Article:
To visualize the relationship, we cannot use a scatterplot with the mapping x = intervention and y = ahiTotal, as there would only be 4 distinct values for x (go ahead plotting it, if you want to see it). Fortunately, there’s a range of alternatives that allow plotting the raw values and distributions of a continuous variable as a function of a categorical one:


Sometimes combining 2 or more geoms can be more informative than just using one:

When using multiple geoms in one plot, their order matters, as later geoms are printed on top of earlier ones. In addition, combining geoms typically requires playing with aesthetics. Incidentally, note how the last plot moved some redundant aesthetic mappings (i.e., x, y, and color) from the geoms to the 1st line of the command (i.e., from the mapping argument of the geoms to the general mapping argument).

Tile plots

We already discovered that bar plots can either count cases or show some pre-computed values (when using stat = "identity", see Section 2.4.2). In the following, we show that we can also compute summary tables and then map their values to the color fill gradient of tiles, or to the size of points:

occasion n ahiTotal_mn cesdTotal_mn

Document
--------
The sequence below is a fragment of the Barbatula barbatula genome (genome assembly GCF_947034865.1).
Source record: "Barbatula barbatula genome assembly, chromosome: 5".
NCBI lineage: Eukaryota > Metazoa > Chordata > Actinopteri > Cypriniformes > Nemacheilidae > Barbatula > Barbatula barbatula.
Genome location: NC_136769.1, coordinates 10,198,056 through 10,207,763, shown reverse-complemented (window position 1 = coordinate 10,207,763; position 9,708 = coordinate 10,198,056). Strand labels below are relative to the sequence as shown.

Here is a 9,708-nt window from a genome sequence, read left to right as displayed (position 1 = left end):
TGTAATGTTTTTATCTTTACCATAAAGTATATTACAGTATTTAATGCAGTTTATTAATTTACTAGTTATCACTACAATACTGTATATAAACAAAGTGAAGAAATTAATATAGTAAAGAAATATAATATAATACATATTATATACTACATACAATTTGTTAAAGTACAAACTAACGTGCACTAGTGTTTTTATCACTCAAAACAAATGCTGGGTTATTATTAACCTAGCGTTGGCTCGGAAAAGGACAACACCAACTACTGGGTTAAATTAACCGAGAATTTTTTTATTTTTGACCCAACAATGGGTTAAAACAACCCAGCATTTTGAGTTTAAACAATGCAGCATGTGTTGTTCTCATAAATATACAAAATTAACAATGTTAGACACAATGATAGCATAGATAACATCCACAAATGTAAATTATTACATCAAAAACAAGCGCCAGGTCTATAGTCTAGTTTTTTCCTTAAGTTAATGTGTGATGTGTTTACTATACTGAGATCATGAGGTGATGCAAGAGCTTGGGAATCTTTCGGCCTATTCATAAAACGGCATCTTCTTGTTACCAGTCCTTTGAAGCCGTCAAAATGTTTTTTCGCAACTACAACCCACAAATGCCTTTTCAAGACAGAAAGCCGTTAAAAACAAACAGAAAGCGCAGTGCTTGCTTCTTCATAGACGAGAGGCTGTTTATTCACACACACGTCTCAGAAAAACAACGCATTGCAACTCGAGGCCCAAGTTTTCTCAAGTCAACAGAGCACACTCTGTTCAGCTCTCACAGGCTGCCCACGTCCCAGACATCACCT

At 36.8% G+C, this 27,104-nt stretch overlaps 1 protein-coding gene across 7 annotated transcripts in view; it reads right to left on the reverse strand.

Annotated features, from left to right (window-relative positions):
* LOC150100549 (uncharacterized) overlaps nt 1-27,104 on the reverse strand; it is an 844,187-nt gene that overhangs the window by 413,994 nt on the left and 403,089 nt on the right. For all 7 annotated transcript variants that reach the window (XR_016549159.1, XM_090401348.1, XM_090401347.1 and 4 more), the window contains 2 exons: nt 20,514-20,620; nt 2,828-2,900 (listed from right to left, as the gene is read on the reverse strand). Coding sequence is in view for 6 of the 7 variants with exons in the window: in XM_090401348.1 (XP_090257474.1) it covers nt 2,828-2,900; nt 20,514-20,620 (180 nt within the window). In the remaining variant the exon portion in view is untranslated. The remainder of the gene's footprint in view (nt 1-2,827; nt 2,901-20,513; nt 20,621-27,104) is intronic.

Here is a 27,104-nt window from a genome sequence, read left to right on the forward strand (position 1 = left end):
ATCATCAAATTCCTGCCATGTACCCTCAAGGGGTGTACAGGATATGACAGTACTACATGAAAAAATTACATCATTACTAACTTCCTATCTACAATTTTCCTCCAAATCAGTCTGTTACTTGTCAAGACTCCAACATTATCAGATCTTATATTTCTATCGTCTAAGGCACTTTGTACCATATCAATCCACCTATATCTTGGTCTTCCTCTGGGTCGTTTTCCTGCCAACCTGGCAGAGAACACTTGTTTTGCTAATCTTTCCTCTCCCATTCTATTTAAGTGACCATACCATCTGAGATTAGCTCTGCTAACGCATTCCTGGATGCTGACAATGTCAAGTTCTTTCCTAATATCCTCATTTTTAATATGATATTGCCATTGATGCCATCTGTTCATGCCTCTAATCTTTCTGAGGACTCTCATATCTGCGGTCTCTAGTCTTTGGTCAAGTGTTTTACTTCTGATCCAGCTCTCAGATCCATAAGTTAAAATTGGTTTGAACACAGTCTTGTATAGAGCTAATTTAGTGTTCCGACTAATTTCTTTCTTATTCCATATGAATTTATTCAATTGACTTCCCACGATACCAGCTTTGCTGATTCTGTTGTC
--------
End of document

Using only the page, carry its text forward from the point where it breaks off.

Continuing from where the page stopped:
0 295 69.70508 15.06441
1 147 72.35374 12.96599
2 157 73.04459 12.36943
3 139 74.55396 11.74101
4 134 75.19403 11.70896
5 120 75.83333 12.83333
occasion intervention n ahiTotal_mn cesdTotal_mn
0 1 72 68.38889 15.05556
0 2 76 68.75000 16.21053
0 3 74 70.18919 16.08108
0 4 73 71.50685 12.84932
1 1 30 69.53333 15.30000
1 2 48 71.58333 14.58333

The abrupt color change from Occasion 0 to Occasion 1 (from a brighter to darker hue of blue) illustrates the sharp drop of participant numbers in all 4 treatment conditions. The proportion of dropouts is particularly high in Intervention 3, where only 24 of 74 participants (32.4%) are present at Occasion 1. By contrast, the participant numbers per group from Occasions 1 to 5 appear to be fairly stable. (Exercise 2 — in Section 4.4.2 — addresses the issue of potentially selective dropouts.)

Let’s create a corresponding plot that maps a dependent measure (here: mean happiness scores ahiTotal_mn) to the fill color of tiles:

To facilitate the interpretation of this plot, we changed the color gradient (by using scale_fill_gradient() with two colors for low and high): The lowest average scores of happiness (or ahiTotal_mn) are shown in the color Bordeaux, the highest ones in "gold". As the scores vary on a continuous scale, using a continuous color scale is appropriate here. And assigning high happiness to “gold” hopefully makes the plot easier to interpret. The plot shows that all intervention conditions score higher happiness values as the number of occasions increase. Whereas Interventions 2 to 4 show a marked increase from Occasion 0 to 1, Intervention 1 makes its biggest step from Occasion 2 to 3.